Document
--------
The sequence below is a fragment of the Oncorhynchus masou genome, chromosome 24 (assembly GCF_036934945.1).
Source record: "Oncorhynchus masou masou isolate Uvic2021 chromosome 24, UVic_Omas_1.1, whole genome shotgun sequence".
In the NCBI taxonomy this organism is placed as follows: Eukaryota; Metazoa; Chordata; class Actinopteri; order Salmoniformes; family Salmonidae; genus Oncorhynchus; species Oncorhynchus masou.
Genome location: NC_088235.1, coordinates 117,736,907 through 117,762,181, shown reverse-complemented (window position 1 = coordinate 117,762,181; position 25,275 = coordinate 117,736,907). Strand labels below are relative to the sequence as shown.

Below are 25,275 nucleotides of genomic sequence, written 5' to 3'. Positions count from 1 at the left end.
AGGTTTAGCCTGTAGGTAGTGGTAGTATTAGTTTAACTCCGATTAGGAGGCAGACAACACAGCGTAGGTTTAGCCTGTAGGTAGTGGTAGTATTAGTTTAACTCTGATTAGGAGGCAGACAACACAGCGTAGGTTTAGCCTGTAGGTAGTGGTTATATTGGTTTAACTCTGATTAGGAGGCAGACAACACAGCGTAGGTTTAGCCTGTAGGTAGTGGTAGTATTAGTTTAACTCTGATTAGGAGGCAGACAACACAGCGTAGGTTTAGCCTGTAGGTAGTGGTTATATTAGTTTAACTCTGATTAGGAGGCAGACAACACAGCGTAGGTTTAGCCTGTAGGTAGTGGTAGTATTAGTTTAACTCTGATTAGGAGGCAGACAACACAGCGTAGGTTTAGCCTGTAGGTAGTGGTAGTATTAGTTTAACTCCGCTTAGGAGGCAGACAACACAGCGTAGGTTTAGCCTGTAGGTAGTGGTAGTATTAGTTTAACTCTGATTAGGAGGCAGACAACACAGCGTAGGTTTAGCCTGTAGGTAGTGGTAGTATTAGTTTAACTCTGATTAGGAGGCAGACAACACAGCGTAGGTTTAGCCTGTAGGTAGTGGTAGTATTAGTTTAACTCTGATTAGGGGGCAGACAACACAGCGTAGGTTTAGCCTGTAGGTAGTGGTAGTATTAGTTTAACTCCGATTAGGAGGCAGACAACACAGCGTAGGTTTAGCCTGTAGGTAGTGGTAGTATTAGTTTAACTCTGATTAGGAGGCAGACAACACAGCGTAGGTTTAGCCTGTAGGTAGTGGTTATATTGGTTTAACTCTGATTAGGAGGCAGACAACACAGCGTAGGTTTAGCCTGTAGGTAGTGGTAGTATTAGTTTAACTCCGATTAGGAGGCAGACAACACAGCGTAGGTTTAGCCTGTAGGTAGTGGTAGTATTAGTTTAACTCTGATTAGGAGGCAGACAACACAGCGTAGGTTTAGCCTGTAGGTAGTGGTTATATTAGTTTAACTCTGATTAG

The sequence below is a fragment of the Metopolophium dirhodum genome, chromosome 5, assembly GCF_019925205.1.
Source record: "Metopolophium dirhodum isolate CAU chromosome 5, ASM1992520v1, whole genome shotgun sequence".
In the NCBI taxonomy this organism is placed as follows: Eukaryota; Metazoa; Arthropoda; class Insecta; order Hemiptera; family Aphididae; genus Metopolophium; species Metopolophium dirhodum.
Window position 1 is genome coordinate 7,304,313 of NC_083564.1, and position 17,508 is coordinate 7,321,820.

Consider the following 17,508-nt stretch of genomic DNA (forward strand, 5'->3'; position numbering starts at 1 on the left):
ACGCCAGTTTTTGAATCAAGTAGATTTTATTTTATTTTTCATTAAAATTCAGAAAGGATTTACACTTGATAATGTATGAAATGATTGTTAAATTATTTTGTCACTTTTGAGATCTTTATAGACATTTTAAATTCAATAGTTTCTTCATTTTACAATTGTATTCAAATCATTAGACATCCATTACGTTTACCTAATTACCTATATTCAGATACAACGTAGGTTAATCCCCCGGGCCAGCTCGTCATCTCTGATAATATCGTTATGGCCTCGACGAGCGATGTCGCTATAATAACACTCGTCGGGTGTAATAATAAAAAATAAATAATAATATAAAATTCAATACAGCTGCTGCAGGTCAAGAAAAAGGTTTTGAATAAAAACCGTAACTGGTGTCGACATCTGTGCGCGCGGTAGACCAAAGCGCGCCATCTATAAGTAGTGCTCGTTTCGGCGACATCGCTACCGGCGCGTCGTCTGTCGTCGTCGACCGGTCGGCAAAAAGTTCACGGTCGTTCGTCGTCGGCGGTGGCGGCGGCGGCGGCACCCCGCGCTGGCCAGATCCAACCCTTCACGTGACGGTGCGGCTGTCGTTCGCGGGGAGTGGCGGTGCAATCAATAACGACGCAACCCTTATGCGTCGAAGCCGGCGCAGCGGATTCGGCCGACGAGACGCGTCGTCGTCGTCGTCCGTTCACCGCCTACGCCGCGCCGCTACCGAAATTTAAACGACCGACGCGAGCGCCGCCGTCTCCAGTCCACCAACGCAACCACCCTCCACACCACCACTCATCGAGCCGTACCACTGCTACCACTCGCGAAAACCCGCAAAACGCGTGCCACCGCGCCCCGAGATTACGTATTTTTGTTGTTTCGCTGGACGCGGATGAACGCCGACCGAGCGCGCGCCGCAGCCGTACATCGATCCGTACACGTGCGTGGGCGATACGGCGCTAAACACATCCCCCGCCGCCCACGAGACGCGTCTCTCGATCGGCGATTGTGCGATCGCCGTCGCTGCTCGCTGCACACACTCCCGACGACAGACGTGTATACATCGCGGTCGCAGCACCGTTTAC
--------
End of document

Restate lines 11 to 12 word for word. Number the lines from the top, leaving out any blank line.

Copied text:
Consider the following 17,508-nt stretch of genomic DNA (forward strand, 5'->3'; position numbering starts at 1 on the left):
ACGCCAGTTTTTGAATCAAGTAGATTTTATTTTATTTTTCATTAAAATTCAGAAAGGATTTACACTTGATAATGTATGAAATGATTGTTAAATTATTTTGTCACTTTTGAGATCTTTATAGACATTTTAAATTCAATAGTTTCTTCATTTTACAATTGTATTCAAATCATTAGACATCCATTACGTTTACCTAATTACCTATATTCAGATACAACGTAGGTTAATCCCCCGGGCCAGCTCGTCATCTCTGATAATATCGTTATGGCCTCGACGAGCGATGTCGCTATAATAACACTCGTCGGGTGTAATAATAAAAAATAAATAATAATATAAAATTCAATACAGCTGCTGCAGGTCAAGAAAAAGGTTTTGAATAAAAACCGTAACTGGTGTCGACATCTGTGCGCGCGGTAGACCAAAGCGCGCCATCTATAAGTAGTGCTCGTTTCGGCGACATCGCTACCGGCGCGTCGTCTGTCGTCGTCGACCGGTCGGCAAAAAGTTCACGGTCGTTCGTCGTCGGCGGTGGCGGCGGCGGCGGCACCCCGCGCTGGCCAGATCCAACCCTTCACGTGACGGTGCGGCTGTCGTTCGCGGGGAGTGGCGGTGCAATCAATAACGACGCAACCCTTATGCGTCGAAGCCGGCGCAGCGGATTCGGCCGACGAGACGCGTCGTCGTCGTCGTCCGTTCACCGCCTACGCCGCGCCGCTACCGAAATTTAAACGACCGACGCGAGCGCCGCCGTCTCCAGTCCACCAACGCAACCACCCTCCACACCACCACTCATCGAGCCGTACCACTGCTACCACTCGCGAAAACCCGCAAAACGCGTGCCACCGCGCCCCGAGATTACGTATTTTTGTTGTTTCGCTGGACGCGGATGAACGCCGACCGAGCGCGCGCCGCAGCCGTACATCGATCCGTACACGTGCGTGGGCGATACGGCGCTAAACACATCCCCCGCCGCCCACGAGACGCGTCTCTCGATCGGCGATTGTGCGATCGCCGTCGCTGCTCGCTGCACACACTCCCGACGACAGACGTGTATACATCGCGGTCGCAGCACCGTTTAC